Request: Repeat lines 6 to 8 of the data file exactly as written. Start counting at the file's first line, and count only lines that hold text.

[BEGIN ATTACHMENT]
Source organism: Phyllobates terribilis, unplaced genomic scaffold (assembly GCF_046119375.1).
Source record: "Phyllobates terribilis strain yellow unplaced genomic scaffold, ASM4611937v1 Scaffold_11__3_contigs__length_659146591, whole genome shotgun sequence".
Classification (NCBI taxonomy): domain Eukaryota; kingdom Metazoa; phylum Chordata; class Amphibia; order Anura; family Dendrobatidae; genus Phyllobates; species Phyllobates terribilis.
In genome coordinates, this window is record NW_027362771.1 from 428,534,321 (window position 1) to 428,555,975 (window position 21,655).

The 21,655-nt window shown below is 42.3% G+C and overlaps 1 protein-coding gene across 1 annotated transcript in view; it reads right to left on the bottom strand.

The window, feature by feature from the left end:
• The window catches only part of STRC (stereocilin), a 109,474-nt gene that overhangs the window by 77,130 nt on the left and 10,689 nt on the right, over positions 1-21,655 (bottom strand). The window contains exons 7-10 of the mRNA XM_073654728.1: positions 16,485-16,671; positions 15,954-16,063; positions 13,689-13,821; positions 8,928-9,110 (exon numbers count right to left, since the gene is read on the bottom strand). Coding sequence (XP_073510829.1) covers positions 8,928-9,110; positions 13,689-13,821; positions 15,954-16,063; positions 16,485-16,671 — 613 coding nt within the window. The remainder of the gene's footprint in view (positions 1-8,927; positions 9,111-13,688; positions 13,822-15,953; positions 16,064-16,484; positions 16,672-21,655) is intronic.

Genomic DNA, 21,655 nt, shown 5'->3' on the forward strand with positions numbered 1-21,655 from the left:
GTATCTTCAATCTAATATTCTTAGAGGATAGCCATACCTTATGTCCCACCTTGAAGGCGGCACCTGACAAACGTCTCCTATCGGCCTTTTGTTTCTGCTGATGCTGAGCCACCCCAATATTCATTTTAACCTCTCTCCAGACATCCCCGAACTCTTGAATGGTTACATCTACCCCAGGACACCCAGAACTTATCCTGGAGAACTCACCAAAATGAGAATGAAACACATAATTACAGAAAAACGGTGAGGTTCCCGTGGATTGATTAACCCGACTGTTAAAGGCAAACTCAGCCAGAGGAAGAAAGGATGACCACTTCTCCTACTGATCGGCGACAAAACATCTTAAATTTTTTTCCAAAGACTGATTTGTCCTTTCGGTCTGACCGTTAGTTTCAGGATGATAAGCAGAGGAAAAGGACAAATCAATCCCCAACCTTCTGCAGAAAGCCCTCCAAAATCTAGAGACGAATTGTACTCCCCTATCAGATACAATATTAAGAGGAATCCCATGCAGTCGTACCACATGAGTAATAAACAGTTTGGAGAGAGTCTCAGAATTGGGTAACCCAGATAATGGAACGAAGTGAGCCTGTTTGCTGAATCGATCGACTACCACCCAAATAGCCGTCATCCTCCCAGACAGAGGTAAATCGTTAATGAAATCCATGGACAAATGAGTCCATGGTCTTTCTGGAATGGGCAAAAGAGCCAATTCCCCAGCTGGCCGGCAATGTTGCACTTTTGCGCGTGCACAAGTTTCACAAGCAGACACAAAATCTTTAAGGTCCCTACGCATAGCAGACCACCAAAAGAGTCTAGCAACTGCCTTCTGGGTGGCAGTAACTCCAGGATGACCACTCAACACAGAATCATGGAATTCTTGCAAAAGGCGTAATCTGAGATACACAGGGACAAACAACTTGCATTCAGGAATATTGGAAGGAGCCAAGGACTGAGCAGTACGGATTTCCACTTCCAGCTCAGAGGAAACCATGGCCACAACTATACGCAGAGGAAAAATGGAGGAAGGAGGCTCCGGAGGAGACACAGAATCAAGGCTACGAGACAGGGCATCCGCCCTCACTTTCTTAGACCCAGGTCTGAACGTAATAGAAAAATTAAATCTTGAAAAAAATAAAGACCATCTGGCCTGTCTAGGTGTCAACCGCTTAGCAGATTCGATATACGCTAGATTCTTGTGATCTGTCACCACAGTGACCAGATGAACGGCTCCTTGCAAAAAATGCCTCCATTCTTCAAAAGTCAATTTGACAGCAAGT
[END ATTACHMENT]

The window, feature by feature from the left end:
• The window catches only part of STRC (stereocilin), a 109,474-nt gene that overhangs the window by 77,130 nt on the left and 10,689 nt on the right, over positions 1-21,655 (bottom strand). The window contains exons 7-10 of the mRNA XM_073654728.1: positions 16,485-16,671; positions 15,954-16,063; positions 13,689-13,821; positions 8,928-9,110 (exon numbers count right to left, since the gene is read on the bottom strand). Coding sequence (XP_073510829.1) covers positions 8,928-9,110; positions 13,689-13,821; positions 15,954-16,063; positions 16,485-16,671 — 613 coding nt within the window. The remainder of the gene's footprint in view (positions 1-8,927; positions 9,111-13,688; positions 13,822-15,953; positions 16,064-16,484; positions 16,672-21,655) is intronic.

Genomic DNA, 21,655 nt, shown 5'->3' on the forward strand with positions numbered 1-21,655 from the left: